I’m a Car Salesman—Here’s How to Outsmart Me
The smell of a new car is great. The process of buying a new car? Not so great. Here are some expert tactics to give you a leg up on fast-talking wheeler-dealers, so you can leave the lot with the car of your dreams and some money in your pocket.
Start with emails and phone calls
“Email several dealers to ask for their best ‘drive away’ price in a ‘buyer’s purchase order’ for new cars or a ‘bookout sheet’ for used cars. If they say you need to come in, tell them you will—if they give you a great price in writing. Even if you think you’ve found ‘the one,’ you can save money by comparing the price for similar vehicles offered by other dealers. If a dealership doesn’t respond, take your business elsewhere.”—Sonia Steinway, President, Outside Financial. Here’s what you need to know about buying a car online.
Keep your trade-in to yourself
“Dealers like to move money around to confuse car buyers about how much they are really getting in the deal. If you mention you want to trade in a car up front, you are opening the door to a shell game. The salesperson will focus on what you want to get for your trade and may artificially inflate the ‘trade allowance’ to get you to say yes. This leaves no room to negotiate on the price of the new car. Furthermore, the salesperson may ask to appraise your trade, taking your keys and literally holding your car hostage until you agree to a deal.”—LeeAnn Shattuck, The Car Chick
Don’t try to haggle
“Salespeople spend their days selling. Chances are you won’t be as good at getting them to give you a great deal as they are at getting you to buy. So focus on what you can do: Force dealers to compete against each other by sending you their best offers.” —Sonia Steinway, President, Outside Financial. Watch out for the 16 red flags you’re about to fall for a terrible car deal.
Be wary of “fun” advertisements
“If you received a mailer with a ‘scratch off to win’ game on it—avoid it at all costs! These dealers prey on the desperate, offering lower payments but dragging the terms out. This ensures the value of the car will always be less than you know.” —Travis Johnson, author of The Comprehensive Car Buying Guide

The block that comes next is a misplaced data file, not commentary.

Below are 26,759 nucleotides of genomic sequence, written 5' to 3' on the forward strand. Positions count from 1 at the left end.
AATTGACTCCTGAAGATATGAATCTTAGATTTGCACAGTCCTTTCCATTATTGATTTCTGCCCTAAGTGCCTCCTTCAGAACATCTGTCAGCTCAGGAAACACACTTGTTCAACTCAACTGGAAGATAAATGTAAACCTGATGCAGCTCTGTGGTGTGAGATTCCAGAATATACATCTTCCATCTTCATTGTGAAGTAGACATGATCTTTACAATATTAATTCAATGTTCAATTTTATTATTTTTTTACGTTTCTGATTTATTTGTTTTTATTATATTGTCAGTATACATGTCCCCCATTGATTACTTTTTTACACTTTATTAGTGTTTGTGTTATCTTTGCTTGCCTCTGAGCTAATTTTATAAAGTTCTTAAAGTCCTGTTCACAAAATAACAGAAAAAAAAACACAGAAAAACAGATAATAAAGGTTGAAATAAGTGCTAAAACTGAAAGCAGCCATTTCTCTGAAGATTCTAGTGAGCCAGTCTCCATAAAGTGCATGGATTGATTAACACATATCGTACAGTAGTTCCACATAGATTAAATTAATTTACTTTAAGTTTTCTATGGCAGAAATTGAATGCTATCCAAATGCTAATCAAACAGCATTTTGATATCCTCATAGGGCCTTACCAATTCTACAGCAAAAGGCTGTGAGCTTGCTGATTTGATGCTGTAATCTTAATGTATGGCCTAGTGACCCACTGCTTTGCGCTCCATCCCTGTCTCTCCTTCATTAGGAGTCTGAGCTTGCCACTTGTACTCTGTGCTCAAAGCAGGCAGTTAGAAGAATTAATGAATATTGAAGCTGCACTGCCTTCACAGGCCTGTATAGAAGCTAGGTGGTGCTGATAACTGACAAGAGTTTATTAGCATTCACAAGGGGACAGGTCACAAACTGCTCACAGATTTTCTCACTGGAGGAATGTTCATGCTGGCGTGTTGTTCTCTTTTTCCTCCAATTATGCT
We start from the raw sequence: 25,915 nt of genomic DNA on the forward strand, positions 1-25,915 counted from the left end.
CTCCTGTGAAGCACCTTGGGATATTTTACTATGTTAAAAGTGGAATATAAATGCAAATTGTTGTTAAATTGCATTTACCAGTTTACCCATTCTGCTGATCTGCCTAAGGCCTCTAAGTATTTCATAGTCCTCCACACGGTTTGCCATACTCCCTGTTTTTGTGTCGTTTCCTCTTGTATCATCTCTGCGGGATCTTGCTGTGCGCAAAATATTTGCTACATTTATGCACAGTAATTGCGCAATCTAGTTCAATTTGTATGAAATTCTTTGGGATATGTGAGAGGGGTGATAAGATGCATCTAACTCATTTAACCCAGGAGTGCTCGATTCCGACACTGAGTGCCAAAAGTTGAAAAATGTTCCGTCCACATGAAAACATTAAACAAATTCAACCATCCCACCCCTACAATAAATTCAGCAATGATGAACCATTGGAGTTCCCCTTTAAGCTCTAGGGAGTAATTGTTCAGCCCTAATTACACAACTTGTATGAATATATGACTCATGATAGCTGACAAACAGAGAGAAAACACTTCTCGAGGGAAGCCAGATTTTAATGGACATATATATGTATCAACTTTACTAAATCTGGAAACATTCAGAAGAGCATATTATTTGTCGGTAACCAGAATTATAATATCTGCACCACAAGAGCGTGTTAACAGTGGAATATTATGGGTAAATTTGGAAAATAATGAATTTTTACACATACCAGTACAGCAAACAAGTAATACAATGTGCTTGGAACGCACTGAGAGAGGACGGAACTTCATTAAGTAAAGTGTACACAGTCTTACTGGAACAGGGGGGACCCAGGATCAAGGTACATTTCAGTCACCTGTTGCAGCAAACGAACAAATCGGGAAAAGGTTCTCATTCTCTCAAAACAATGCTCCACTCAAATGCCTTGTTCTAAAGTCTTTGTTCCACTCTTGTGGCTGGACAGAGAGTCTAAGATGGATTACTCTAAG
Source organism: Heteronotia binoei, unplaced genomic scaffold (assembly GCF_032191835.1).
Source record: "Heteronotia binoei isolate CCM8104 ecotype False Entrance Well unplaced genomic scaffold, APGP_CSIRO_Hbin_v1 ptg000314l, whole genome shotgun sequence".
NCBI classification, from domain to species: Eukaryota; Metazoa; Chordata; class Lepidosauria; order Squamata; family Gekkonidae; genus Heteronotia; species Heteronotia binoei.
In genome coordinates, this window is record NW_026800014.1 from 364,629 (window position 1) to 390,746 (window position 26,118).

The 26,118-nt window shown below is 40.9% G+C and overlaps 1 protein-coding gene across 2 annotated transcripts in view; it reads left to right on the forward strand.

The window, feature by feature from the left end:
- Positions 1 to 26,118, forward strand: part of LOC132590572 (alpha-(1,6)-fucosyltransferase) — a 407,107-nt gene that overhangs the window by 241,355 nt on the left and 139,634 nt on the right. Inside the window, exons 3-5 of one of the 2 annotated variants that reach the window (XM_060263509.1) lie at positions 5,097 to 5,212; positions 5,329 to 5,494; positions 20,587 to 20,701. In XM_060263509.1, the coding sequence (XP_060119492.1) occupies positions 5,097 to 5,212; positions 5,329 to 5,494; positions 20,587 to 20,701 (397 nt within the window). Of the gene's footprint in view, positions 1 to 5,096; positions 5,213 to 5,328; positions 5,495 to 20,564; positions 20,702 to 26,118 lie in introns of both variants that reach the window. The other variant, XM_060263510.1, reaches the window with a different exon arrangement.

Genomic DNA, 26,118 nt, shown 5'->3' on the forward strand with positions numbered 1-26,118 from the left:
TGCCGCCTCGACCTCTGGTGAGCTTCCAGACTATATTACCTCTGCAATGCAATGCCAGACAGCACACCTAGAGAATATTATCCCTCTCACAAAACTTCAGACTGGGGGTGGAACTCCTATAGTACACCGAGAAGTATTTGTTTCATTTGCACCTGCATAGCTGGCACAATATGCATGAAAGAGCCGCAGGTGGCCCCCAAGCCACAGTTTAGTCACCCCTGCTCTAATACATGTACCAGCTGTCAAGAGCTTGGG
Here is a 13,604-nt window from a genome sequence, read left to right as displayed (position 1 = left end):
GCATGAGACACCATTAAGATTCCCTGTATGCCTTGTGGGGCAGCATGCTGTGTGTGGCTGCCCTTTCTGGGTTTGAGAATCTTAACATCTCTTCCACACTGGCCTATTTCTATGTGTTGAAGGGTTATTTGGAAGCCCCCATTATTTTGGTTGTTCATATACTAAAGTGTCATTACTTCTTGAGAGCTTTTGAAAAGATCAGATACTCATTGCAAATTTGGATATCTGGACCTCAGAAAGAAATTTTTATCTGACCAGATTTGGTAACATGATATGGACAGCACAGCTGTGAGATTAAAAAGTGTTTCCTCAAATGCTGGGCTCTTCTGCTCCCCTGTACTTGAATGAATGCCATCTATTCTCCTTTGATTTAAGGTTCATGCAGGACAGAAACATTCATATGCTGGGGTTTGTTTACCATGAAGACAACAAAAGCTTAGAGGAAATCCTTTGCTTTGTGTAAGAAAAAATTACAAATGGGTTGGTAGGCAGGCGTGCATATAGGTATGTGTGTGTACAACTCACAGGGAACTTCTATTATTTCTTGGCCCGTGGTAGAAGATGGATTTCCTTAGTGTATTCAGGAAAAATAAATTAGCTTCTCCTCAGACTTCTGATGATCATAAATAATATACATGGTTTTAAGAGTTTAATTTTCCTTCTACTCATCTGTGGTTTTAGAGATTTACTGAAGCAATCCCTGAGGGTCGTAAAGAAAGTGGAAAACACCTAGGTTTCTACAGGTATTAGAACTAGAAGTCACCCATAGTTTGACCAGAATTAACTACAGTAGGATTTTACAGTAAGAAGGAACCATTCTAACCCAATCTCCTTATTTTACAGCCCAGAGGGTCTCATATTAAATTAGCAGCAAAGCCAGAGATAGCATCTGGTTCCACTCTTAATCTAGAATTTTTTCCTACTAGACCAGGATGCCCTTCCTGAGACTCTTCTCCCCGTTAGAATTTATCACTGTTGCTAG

Talk sale price before mentioning leasing
“If you say ‘I’m thinking about leasing,’ it is the same as telling the dealer that you are a monthly payment buyer. The salesperson will focus on the lease terms to get you to the monthly payment you want instead of negotiating the price of the car. Negotiate the price of the car first, then negotiate the lease terms.” —LeeAnn Shattuck, The Car Chick. These are the things car dealers won’t tell you about leasing.
Time your shopping
“If possible, wait until the end of summer. Fortune calls Labor Day weekend ‘Black Friday for car shopping.‘ With the holidays coming up, dealerships need to make room for new vehicles and lower prices on older models accordingly. You can also expect more competitive financing offers like zero percent interest for qualified buyers. Such deals will trickle through the following months, so keep looking out for discounts through October to December. Just don’t get talked into buying the latest model for more.” —Andrea Woroch, consumer and money-saving expert. Another tip: Steer clear of these 30 cars that are plummeting in value.
Or wait until the end of any month
“Most dealers need to meet monthly sales quotas, so they may be willing to give you a better deal if you shop at the end of the month. You’ll also get more personalized attention if you shop on weekdays when there aren’t as many other shoppers in the store. And no matter when you go, make sure you’re well-fed and well-rested to avoid making impulsive decisions.” —Sonia Steinway, President, Outside Financial
Know the difference between price and payments
“The most common trick dealers employ to attempt to charge a higher selling price is to negotiate based on payment rather than price. First, the payment is the primary budgetary concern for most buyers, so it is normally easy to shift the buyer’s focus to it. Raising the monthly payment by only $20 typically raises the purchase price by about $1,000. Also, inflating the assumed interest rate in calculating the payments at the beginning of negotiation allows wiggle room to either maximize the purchase price or sell warranties or accessories. None of these practices is necessarily a bad thing, but they open the door for potential abuse if the buyer is unaware.” —Rob Drury, Executive Director, Association of Christian Financial Advisors
Don’t shop at only one place
“Shop around at a variety of dealerships, whether it is the same brand or a totally different one. This will allow you to look at different cars and check out their different rebates/offers. You can also have your car appraised at different dealerships to see who offers you the most for your trade-in.” —Natasha Rachel Smith, personal finance expert, TopCashback.com